From the Worldwide Faith News archives


Date 05 May 1996 07:32:50


                         by Alexa Smith 
DALLAS--Listening sessions will be held at the end of each General 
Assembly Council (GAC) meeting this year. 
     That decision was made by the council's executive committee 
Jan. 6 after a lengthy discussion on how major church policy 
questions get discussed -- particularly in settings that risk 
becoming contentious. 
     The committee's decision effectively canceled a planned Jan. 
20 gathering of General Assembly staff members and leaders of the 
Presbyterian Renewal Network (PRN), a coalition of 13 self- 
described "renewal" organizations in the church. 
     PRN had proposed an agenda for the gathering that included 
conversation about two network-produced papers: "Homosexuality and 
the PC(USA)" and "PHEWA and PW versus Renewal Groups and the 
PC(USA)."  PRN also proposed the denomination's moderator reflect 
on presentations built around the two case studies. 
     The new listening sessions are to include General Assembly 
staff, GAC members and any individuals and groups who wish to 
participate.  The council will review the effectiveness of the 
listening sessions at year's end. 
     "These are hearings ... no implied promise of action of any 
kind," said executive committee member the Rev. D. William McIvor 
of Spokane, Wash., who argued that a "general invitation" prohibits 
"self-selected" groups from obtaining any kind of privileged status 
for policy conversations. 
     GAC executive director the Rev. James D. Brown told the 
executive committee it may be problematic to meet with some 
coalitions "because pressure is applied [by them]" while "others 
in the church are not invited" in on the conversation. 
     Brown said, too, that reconciliation efforts under way now 
with the Presbyterian Lay Committee (PLC) focus on some of the same 
concerns PRN has raised -- and the PLC is part of the Renewal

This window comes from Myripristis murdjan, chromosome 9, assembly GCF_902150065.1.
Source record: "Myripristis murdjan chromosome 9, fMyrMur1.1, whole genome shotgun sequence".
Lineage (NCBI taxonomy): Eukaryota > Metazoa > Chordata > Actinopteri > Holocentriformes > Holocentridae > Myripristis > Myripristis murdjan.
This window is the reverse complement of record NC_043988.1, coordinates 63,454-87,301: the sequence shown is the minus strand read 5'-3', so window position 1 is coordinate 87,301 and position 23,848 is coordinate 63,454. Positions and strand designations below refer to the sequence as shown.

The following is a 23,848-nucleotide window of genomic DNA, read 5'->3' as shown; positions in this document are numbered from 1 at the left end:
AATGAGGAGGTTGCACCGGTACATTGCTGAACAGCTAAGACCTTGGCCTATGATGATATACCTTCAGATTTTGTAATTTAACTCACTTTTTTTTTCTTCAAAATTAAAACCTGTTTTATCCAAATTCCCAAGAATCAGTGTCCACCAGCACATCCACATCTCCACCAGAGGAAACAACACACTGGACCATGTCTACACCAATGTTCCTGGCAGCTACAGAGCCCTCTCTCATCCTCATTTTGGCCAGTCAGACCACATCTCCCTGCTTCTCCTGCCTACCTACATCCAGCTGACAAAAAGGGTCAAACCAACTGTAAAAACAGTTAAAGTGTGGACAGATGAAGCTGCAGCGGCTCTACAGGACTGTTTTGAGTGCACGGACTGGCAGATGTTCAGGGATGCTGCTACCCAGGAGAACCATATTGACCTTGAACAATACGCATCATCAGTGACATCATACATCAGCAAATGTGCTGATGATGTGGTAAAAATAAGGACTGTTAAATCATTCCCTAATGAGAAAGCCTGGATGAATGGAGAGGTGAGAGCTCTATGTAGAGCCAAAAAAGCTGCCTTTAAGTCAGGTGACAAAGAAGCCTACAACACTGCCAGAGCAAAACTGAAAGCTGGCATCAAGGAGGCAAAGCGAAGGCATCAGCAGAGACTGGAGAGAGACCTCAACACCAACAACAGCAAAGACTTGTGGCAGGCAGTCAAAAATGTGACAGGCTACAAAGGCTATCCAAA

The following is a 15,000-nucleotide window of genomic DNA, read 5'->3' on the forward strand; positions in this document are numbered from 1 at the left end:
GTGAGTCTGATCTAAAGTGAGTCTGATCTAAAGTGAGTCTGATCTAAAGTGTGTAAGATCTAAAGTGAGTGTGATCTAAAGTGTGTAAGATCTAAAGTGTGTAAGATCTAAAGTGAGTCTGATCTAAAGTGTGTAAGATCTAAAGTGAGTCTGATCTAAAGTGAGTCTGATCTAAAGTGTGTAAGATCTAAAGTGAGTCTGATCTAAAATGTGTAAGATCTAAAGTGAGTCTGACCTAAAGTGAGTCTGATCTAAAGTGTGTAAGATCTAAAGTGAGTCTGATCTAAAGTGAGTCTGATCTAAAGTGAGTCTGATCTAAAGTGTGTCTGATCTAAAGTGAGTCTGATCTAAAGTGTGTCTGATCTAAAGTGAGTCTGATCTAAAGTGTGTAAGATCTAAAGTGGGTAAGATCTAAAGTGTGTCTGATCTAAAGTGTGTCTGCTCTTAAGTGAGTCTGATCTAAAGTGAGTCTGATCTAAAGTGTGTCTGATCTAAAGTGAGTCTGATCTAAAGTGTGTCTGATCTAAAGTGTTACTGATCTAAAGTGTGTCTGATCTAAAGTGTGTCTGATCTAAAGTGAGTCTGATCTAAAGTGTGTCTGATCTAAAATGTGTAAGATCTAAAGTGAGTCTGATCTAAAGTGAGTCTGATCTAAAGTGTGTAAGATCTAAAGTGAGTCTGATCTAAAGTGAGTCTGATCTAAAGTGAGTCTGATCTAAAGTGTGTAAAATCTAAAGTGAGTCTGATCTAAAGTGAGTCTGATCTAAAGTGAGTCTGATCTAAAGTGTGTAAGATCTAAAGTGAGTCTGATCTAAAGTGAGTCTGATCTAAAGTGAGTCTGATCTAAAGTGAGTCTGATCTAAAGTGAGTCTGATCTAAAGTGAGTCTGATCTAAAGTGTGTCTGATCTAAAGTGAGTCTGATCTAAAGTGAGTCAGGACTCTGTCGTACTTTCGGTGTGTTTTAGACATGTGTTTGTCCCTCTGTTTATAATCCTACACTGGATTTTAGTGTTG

Leadership of both the PRN and denominational staff met for 
prayer and conversation during a meal last fall as part of the 
network's semi-annual meeting.  At that time the Jan. 20 date was 
     But Brown told the executive committee the Staff Leadership 
Team (SLT) had "become uneasy" about the "quasi-governance" tone 
of the proposed January agenda and said he believes the church's 
elected leadership needs to participate rather than just staff. 
     Executive Committee member Richard M. Schlobohm of Mill 
Valley, Calif., said there is not a better way to "alienate staff" 
than to invite groups to "castigate" them -- and that to "openly 
consider effectiveness of staff" in such gatherings goes outside 
denominational personnel policies. 
     "It's got to be a civil, or Christian, gathering," he said. 
     The Rev. Cliff Kirkpatrick, director of the Worldwide 
Ministries Division, said he did not believe the primary intention 
of the network is to press staff issues.  But, he cautioned, "it 
is a very slippery slope" when conversations about staff get under 
     Moderator the Rev. Robert W. Bohl said the alternative of an 
open forum is "much healthier" because it does not cater to one 
constituency and does not allow any one group to assume a quasi- 
governance stance. 
                         # # # 

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  Presbyterian Church (U.S.A.), Louisville, KY 40202
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